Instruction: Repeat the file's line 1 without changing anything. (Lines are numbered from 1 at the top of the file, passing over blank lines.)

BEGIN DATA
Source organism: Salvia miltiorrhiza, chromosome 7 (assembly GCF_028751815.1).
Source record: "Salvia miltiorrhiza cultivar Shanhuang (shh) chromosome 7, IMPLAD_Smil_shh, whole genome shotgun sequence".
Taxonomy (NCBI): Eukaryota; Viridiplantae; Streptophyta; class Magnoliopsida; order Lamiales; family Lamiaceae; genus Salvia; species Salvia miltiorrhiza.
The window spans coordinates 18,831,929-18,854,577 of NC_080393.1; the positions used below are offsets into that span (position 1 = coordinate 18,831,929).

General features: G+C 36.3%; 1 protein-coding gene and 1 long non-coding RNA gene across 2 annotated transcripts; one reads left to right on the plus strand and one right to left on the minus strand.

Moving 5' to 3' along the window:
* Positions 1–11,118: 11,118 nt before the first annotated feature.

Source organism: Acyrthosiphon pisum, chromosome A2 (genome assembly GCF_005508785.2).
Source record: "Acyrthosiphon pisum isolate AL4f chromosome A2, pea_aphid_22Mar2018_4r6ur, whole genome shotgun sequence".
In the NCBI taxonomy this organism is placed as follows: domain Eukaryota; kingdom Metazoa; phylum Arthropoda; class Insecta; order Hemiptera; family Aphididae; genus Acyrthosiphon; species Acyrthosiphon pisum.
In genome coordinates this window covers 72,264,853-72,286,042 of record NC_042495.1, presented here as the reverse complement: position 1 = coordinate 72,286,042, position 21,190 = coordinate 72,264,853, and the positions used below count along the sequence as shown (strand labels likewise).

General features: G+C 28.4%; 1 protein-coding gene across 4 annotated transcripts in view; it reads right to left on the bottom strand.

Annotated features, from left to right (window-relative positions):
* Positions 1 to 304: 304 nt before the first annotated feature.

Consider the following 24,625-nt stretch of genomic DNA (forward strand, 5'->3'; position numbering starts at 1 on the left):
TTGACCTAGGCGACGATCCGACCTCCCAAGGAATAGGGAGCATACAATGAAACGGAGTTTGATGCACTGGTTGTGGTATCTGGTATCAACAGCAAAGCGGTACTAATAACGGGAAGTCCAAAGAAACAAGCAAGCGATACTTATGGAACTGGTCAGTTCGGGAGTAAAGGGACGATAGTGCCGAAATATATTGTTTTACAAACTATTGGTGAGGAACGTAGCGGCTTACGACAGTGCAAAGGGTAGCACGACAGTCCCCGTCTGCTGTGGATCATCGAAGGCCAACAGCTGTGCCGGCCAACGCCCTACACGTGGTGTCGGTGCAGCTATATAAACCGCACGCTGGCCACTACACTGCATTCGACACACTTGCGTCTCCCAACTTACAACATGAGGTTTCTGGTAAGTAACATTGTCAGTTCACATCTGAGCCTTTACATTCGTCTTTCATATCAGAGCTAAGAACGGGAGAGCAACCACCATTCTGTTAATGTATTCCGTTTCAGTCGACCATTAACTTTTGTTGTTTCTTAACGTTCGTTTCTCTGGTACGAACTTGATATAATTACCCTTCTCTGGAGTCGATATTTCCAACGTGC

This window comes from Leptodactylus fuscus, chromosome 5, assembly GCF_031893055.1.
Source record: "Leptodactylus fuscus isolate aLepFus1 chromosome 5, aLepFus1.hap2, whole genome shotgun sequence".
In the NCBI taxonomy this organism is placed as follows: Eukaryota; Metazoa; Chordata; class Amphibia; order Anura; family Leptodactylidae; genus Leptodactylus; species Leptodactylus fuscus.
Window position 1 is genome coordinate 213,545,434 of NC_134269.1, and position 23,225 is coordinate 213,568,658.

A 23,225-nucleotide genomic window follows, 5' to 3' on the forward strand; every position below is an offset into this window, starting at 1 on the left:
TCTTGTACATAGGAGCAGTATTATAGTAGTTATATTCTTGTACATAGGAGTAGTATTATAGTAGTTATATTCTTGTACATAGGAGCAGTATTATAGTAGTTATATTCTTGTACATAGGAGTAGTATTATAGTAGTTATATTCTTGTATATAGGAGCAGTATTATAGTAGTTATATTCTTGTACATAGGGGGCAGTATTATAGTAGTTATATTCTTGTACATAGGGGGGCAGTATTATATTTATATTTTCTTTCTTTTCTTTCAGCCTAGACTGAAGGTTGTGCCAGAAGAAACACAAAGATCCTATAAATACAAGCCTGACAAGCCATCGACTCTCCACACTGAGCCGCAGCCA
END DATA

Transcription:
Source organism: Salvia miltiorrhiza, chromosome 7 (assembly GCF_028751815.1).